Title: Bingo Love
Author: Tee Franklin
Illustrator: Jenn St-Onge
Genre: LGBT Graphic Novel
Number of Pages: 92
I read Bingo Love in one sitting, but not because it was a particularly compelling read. I really like the premise of two elderly black women who fell in love but were torn apart by prejudice getting a second chance to be with each other. I think it has a lot of potential, and if they had developed the two heroines’ character more and written a story that felt less naïve and childish this could have been a really great graphic novel, even ground-breaking.
One thing I did like about this book was the illustrations, they were cartoony but in a good way and they brought a lot of life to the characters. What I had problems with was the dialogue and plot. So, Hazel and Mari meet as teenagers at a bingo game and pretty soon they’re head over heels in love with each other. Unfortunately, a poorly timed kiss in front of Mari’s house guarantees their separation. As time goes by, they both marry men and try to move on with their lives. Then years later they run into each other again, and they decide not to let anything get in the way of their one last chance to be happy together.
The dialogue made me cringe a little at times, it was so didactic. There was no subtlety to anything any of the characters said, it was pretty strictly ‘how can me loving another girl be so wrong when it feels so good and natural?’ type stuff. It almost felt as if the author was trying to drive home the lesson through her writing that HOMOPHOBIA IS BAD. Also, the whole thing with Hazel sort-of coming out to her husband and the inevitable screaming and fighting that commences left me absolutely baffled.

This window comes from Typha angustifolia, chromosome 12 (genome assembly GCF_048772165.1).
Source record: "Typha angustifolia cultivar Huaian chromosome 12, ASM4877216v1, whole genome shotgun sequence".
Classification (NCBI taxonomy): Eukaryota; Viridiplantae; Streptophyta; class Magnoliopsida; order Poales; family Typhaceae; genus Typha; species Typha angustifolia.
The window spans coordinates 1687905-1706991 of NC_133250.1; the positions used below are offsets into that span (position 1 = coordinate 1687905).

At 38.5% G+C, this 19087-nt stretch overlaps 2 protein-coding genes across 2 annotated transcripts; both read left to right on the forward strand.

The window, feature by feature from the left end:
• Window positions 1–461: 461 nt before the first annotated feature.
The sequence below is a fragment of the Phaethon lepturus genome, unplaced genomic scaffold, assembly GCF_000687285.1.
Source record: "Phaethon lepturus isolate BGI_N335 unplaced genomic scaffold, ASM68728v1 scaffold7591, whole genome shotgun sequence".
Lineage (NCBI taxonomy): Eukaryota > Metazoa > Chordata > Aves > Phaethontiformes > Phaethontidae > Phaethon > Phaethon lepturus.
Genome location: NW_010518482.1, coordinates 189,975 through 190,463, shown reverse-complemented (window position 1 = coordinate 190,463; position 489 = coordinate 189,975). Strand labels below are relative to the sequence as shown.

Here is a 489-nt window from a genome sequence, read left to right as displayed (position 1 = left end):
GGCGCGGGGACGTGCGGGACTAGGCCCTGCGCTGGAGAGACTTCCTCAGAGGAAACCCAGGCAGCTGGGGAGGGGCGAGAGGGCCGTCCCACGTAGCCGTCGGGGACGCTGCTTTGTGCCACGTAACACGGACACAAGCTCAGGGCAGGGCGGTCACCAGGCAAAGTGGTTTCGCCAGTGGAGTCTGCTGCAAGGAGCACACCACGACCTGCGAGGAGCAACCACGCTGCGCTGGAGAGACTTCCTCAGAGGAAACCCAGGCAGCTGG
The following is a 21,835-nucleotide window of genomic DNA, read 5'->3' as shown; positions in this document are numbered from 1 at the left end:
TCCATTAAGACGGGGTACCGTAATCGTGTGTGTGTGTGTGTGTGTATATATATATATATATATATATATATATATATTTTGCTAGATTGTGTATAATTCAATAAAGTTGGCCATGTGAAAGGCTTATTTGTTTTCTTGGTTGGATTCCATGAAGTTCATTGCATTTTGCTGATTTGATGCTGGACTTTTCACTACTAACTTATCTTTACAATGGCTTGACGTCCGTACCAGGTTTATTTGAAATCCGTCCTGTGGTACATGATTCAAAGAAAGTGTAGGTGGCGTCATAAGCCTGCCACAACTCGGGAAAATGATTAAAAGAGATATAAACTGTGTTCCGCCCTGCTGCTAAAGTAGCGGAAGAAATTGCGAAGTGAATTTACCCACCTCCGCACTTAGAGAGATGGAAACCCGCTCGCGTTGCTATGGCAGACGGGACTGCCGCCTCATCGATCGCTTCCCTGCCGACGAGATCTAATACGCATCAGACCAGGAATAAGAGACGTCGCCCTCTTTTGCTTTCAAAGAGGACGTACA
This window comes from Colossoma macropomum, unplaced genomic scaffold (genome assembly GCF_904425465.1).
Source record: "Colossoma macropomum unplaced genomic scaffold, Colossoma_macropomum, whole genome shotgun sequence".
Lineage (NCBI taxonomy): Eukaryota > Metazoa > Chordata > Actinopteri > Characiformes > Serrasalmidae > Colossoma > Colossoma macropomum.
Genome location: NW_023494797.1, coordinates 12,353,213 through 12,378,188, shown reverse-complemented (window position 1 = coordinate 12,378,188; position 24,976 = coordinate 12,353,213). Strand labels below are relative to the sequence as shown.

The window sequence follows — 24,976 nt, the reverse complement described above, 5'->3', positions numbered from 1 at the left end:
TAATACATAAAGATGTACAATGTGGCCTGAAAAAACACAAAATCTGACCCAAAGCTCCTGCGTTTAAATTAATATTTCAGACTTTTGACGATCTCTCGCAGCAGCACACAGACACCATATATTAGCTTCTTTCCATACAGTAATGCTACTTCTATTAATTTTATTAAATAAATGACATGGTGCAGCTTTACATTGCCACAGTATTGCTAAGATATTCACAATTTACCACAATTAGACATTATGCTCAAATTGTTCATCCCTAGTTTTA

Hazel actually tells her husband off like a petulant child for having an issue with finding out she’s a lesbian and was kissing another woman behind his back (remember, this couple has been married 30+ years) and sends him away to stop throwing a fit and put his big boy pants on. I think Hazel’s behavior is supposed to show her to be a strong female character, but instead it makes her seem entitled and selfish. I’m all for minority representation and having gay main characters who are not all young white people, but I thought this was a totally missed opportunity.
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